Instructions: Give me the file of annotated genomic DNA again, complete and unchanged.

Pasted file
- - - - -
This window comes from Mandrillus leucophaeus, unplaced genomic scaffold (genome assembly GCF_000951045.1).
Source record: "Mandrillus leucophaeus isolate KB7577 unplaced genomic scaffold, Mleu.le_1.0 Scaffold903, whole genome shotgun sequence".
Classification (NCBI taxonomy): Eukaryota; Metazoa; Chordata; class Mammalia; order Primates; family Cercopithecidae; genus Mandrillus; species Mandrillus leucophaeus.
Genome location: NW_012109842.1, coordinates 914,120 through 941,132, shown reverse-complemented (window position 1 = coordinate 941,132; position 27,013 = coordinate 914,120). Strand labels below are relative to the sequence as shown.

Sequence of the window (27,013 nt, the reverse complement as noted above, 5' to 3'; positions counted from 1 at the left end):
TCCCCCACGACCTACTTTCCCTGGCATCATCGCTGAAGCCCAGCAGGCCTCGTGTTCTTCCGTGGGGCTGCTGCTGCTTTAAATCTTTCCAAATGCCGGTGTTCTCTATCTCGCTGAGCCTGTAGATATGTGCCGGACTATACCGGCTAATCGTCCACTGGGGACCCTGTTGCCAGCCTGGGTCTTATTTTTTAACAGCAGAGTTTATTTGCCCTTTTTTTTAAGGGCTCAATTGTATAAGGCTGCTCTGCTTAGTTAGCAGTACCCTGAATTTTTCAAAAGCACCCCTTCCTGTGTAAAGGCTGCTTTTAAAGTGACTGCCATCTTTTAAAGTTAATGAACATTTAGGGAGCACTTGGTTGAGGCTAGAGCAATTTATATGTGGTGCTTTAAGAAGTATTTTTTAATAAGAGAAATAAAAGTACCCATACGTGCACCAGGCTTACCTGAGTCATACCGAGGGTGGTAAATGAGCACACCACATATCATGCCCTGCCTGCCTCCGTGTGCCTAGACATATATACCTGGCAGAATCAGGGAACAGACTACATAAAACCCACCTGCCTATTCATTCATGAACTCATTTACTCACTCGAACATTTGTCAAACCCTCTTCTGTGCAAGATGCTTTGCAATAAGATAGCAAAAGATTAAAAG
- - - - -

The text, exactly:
This window comes from Mandrillus leucophaeus, unplaced genomic scaffold (genome assembly GCF_000951045.1).
Source record: "Mandrillus leucophaeus isolate KB7577 unplaced genomic scaffold, Mleu.le_1.0 Scaffold903, whole genome shotgun sequence".
Classification (NCBI taxonomy): Eukaryota; Metazoa; Chordata; class Mammalia; order Primates; family Cercopithecidae; genus Mandrillus; species Mandrillus leucophaeus.
Genome location: NW_012109842.1, coordinates 914,120 through 941,132, shown reverse-complemented (window position 1 = coordinate 941,132; position 27,013 = coordinate 914,120). Strand labels below are relative to the sequence as shown.

Sequence of the window (27,013 nt, the reverse complement as noted above, 5' to 3'; positions counted from 1 at the left end):
TCCCCCACGACCTACTTTCCCTGGCATCATCGCTGAAGCCCAGCAGGCCTCGTGTTCTTCCGTGGGGCTGCTGCTGCTTTAAATCTTTCCAAATGCCGGTGTTCTCTATCTCGCTGAGCCTGTAGATATGTGCCGGACTATACCGGCTAATCGTCCACTGGGGACCCTGTTGCCAGCCTGGGTCTTATTTTTTAACAGCAGAGTTTATTTGCCCTTTTTTTTAAGGGCTCAATTGTATAAGGCTGCTCTGCTTAGTTAGCAGTACCCTGAATTTTTCAAAAGCACCCCTTCCTGTGTAAAGGCTGCTTTTAAAGTGACTGCCATCTTTTAAAGTTAATGAACATTTAGGGAGCACTTGGTTGAGGCTAGAGCAATTTATATGTGGTGCTTTAAGAAGTATTTTTTAATAAGAGAAATAAAAGTACCCATACGTGCACCAGGCTTACCTGAGTCATACCGAGGGTGGTAAATGAGCACACCACATATCATGCCCTGCCTGCCTCCGTGTGCCTAGACATATATACCTGGCAGAATCAGGGAACAGACTACATAAAACCCACCTGCCTATTCATTCATGAACTCATTTACTCACTCGAACATTTGTCAAACCCTCTTCTGTGCAAGATGCTTTGCAATAAGATAGCAAAAGATTAAAAG